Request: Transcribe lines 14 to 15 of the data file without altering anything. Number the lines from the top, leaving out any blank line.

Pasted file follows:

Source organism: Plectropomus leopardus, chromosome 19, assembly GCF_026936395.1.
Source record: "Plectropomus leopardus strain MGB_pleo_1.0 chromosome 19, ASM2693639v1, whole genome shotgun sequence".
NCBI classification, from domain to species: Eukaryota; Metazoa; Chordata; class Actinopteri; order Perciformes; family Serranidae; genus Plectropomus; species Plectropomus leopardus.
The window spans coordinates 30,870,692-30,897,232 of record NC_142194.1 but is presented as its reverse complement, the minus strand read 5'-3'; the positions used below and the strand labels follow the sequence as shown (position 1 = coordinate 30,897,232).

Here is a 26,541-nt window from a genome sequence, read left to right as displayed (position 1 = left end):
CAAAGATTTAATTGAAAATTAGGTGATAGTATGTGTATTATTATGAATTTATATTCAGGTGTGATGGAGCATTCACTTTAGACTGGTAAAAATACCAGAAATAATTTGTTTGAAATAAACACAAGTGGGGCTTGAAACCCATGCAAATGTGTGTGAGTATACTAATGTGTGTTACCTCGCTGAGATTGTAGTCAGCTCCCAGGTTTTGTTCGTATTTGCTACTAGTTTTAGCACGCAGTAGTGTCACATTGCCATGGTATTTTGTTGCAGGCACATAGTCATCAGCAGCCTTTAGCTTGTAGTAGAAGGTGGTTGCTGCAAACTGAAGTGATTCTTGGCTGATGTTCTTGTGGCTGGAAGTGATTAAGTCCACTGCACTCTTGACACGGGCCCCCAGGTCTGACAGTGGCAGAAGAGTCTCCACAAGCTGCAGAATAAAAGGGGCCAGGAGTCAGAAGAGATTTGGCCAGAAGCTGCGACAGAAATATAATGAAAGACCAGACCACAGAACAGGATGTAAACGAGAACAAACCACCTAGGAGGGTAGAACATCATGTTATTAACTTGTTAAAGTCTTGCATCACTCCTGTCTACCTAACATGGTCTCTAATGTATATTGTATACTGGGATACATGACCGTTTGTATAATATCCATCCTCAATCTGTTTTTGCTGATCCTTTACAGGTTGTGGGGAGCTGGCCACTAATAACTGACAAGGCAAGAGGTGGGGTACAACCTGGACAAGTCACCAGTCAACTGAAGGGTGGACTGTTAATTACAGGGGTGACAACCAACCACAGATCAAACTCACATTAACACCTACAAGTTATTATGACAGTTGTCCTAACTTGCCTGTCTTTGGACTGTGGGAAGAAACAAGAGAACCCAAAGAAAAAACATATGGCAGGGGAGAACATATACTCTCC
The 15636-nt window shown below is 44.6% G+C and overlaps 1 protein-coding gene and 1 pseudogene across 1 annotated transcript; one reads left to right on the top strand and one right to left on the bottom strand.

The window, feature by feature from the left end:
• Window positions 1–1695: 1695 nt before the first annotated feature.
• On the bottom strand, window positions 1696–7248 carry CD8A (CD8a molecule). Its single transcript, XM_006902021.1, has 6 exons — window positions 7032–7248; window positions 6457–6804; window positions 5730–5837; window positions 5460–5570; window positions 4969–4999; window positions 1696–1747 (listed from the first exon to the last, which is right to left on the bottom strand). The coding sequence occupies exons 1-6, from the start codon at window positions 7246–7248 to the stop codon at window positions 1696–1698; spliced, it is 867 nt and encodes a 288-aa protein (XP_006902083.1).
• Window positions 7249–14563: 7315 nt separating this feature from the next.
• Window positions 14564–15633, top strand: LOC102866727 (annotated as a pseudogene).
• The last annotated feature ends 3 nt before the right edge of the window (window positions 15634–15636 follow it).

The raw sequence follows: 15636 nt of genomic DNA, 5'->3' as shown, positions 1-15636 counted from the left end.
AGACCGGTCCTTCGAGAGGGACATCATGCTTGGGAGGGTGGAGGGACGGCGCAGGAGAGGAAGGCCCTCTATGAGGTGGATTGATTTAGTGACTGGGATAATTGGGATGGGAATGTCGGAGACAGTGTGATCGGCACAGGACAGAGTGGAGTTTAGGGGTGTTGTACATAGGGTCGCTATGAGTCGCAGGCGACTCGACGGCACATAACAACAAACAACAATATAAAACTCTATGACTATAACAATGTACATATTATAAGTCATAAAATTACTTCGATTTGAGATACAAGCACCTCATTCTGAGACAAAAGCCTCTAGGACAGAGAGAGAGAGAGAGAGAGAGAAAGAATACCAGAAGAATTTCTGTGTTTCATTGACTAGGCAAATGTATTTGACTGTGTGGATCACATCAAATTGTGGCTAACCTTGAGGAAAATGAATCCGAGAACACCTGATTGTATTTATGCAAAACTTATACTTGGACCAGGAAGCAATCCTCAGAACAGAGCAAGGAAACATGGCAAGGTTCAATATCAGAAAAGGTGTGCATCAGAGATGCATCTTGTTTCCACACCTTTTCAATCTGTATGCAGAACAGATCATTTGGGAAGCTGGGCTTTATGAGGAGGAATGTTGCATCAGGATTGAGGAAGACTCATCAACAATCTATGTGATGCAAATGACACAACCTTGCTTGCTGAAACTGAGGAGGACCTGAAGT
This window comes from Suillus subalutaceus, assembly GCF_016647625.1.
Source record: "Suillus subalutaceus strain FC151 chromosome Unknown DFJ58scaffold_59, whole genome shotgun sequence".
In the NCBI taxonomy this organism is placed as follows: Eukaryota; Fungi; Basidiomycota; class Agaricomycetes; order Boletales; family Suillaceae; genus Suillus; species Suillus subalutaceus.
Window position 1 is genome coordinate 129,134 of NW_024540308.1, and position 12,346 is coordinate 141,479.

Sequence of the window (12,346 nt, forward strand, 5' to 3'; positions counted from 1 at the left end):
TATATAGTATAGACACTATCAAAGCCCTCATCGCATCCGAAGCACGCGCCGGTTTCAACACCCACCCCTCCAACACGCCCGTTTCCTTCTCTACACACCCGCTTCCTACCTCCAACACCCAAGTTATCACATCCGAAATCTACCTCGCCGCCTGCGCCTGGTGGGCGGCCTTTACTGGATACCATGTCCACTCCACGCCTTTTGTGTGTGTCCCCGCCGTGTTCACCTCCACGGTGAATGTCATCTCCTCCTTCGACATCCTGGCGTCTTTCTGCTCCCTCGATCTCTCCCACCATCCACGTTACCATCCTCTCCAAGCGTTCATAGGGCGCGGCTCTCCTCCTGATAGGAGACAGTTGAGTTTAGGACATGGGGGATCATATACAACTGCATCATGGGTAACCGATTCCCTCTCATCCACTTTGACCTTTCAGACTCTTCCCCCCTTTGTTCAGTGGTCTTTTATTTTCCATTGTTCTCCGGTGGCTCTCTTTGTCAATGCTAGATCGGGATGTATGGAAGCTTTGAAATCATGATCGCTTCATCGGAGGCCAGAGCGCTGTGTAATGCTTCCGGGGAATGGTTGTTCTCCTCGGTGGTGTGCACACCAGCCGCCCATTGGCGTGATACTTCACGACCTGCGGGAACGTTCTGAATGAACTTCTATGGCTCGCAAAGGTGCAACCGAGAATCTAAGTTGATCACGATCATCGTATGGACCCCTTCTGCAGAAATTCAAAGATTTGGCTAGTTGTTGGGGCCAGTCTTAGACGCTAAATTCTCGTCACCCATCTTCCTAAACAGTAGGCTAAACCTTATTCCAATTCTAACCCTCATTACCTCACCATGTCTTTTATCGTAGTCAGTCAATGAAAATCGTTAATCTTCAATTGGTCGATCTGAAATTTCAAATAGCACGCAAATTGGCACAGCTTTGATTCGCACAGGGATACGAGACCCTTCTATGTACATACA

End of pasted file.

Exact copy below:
The raw sequence follows: 15636 nt of genomic DNA, 5'->3' as shown, positions 1-15636 counted from the left end.
AGACCGGTCCTTCGAGAGGGACATCATGCTTGGGAGGGTGGAGGGACGGCGCAGGAGAGGAAGGCCCTCTATGAGGTGGATTGATTTAGTGACTGGGATAATTGGGATGGGAATGTCGGAGACAGTGTGATCGGCACAGGACAGAGTGGAGTTTAGGGGTGTTGTACATAGGGTCGCTATGAGTCGCAGGCGACTCGACGGCACATAACAACAAACAACAATATAAAACTCTATGACTATAACAATGTACATATTATAAGTCATAAAATTACTTCGATTTGAGATACAAGCACCTCATTCTGAGACAAAAGCCTCTAGGACAGAGAGAGAGAGAGAGAGAGAGAAAGAATACCAGAAGAATTTCTGTGTTTCATTGACTAGGCAAATGTATTTGACTGTGTGGATCACATCAAATTGTGGCTAACCTTGAGGAAAATGAATCCGAGAACACCTGATTGTATTTATGCAAAACTTATACTTGGACCAGGAAGCAATCCTCAGAACAGAGCAAGGAAACATGGCAAGGTTCAATATCAGAAAAGGTGTGCATCAGAGATGCATCTTGTTTCCACACCTTTTCAATCTGTATGCAGAACAGATCATTTGGGAAGCTGGGCTTTATGAGGAGGAATGTTGCATCAGGATTGAGGAAGACTCATCAACAATCTATGTGATGCAAATGACACAACCTTGCTTGCTGAAACTGAGGAGGACCTGAAGT